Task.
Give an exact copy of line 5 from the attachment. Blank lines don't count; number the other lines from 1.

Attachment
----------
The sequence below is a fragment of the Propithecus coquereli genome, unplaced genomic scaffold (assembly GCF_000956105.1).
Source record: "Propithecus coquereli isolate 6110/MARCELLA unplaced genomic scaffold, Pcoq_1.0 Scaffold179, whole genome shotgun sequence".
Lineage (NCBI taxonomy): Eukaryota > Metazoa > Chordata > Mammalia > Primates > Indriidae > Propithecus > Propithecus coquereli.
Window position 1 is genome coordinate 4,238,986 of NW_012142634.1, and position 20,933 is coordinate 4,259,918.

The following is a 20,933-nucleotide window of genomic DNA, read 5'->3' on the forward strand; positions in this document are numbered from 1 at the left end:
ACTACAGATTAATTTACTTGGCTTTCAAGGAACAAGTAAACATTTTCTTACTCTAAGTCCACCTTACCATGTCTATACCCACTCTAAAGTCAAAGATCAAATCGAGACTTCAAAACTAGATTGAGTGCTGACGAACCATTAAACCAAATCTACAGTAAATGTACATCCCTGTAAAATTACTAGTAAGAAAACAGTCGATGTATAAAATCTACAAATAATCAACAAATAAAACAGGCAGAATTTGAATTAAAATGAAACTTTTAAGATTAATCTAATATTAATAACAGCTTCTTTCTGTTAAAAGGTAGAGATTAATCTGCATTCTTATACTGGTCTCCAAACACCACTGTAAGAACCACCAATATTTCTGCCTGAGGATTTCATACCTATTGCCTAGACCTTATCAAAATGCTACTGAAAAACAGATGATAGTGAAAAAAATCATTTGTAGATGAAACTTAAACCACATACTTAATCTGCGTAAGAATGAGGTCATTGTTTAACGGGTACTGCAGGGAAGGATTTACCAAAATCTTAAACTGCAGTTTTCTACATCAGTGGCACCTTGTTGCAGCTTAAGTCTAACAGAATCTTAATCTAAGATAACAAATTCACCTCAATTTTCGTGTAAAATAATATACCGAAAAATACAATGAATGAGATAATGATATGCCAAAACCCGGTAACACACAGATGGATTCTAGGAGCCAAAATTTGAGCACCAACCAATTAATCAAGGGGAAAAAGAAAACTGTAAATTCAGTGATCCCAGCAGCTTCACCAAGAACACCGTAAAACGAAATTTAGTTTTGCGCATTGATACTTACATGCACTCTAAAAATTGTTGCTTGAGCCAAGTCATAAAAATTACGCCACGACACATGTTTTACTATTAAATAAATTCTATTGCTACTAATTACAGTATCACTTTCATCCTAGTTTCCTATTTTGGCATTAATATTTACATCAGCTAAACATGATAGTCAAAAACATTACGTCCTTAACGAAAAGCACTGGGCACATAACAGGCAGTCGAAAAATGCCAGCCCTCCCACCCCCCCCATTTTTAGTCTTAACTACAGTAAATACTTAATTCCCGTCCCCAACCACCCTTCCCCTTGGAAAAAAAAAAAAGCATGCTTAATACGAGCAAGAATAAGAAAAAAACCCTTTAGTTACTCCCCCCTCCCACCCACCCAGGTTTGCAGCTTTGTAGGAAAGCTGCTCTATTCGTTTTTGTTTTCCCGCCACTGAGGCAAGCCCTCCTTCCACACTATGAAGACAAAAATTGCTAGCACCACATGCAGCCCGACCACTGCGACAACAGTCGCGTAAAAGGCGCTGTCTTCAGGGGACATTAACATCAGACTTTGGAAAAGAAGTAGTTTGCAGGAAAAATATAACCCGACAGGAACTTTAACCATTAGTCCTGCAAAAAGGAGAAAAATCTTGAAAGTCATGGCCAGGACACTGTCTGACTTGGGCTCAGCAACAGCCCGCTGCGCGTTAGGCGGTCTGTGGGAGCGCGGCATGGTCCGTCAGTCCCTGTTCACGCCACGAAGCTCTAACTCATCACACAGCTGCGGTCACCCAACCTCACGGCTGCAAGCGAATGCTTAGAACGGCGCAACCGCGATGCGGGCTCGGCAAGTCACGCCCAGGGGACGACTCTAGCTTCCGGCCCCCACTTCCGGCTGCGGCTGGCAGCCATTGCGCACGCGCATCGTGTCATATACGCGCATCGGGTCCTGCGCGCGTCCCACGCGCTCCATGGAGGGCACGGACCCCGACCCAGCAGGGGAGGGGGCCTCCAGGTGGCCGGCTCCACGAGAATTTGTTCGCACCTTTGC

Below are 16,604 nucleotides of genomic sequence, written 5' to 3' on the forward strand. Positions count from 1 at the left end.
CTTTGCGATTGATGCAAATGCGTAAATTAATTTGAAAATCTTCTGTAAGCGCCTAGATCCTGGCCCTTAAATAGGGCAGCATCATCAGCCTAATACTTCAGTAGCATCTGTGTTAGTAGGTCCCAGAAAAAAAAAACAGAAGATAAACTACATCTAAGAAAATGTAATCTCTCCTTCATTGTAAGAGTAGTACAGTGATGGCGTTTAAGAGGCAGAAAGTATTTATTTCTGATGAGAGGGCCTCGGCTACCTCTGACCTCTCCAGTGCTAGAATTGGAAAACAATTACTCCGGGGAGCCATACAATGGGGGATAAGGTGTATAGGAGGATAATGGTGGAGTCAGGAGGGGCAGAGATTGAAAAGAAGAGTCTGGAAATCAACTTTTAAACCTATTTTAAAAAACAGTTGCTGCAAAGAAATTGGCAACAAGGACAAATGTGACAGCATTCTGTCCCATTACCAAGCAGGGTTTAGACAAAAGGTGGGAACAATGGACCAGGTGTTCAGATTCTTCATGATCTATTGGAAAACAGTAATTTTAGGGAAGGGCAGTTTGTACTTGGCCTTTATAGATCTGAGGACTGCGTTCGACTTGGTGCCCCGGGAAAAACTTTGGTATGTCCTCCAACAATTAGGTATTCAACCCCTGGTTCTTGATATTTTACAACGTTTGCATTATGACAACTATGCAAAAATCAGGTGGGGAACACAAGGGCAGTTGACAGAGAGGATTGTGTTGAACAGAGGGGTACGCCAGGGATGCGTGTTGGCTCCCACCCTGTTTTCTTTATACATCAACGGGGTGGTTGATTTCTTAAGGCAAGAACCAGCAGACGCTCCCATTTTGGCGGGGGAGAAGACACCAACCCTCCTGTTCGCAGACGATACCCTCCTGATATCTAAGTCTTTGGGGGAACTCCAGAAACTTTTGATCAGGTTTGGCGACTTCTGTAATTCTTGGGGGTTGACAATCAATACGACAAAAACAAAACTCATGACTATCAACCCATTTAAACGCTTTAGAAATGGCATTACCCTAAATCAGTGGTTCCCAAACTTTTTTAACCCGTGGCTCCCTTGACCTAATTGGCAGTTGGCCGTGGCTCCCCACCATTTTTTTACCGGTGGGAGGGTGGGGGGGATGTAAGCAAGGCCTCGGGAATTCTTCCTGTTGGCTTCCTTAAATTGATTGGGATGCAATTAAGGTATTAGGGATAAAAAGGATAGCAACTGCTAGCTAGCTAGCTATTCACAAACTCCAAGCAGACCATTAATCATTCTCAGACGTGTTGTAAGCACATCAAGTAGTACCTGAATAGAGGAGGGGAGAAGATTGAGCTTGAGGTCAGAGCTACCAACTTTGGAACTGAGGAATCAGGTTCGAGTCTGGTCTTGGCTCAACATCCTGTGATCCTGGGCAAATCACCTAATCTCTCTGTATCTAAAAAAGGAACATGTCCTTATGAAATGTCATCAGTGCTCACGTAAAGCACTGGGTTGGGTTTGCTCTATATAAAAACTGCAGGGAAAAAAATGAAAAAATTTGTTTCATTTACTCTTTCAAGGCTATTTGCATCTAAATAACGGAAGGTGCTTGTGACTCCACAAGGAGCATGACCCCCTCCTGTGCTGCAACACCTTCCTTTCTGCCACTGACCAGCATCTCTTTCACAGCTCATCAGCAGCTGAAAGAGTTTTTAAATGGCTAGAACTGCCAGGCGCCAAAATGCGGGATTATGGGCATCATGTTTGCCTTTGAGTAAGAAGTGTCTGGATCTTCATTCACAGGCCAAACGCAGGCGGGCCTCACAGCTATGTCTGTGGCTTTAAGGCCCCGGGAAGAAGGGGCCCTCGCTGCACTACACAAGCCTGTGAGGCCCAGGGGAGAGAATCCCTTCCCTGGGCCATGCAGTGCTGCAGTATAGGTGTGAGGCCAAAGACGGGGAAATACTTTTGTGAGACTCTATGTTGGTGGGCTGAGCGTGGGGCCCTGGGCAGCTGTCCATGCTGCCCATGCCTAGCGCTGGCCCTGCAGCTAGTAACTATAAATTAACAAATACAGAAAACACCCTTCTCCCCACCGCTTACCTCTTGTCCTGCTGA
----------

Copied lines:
The following is a 20,933-nucleotide window of genomic DNA, read 5'->3' on the forward strand; positions in this document are numbered from 1 at the left end: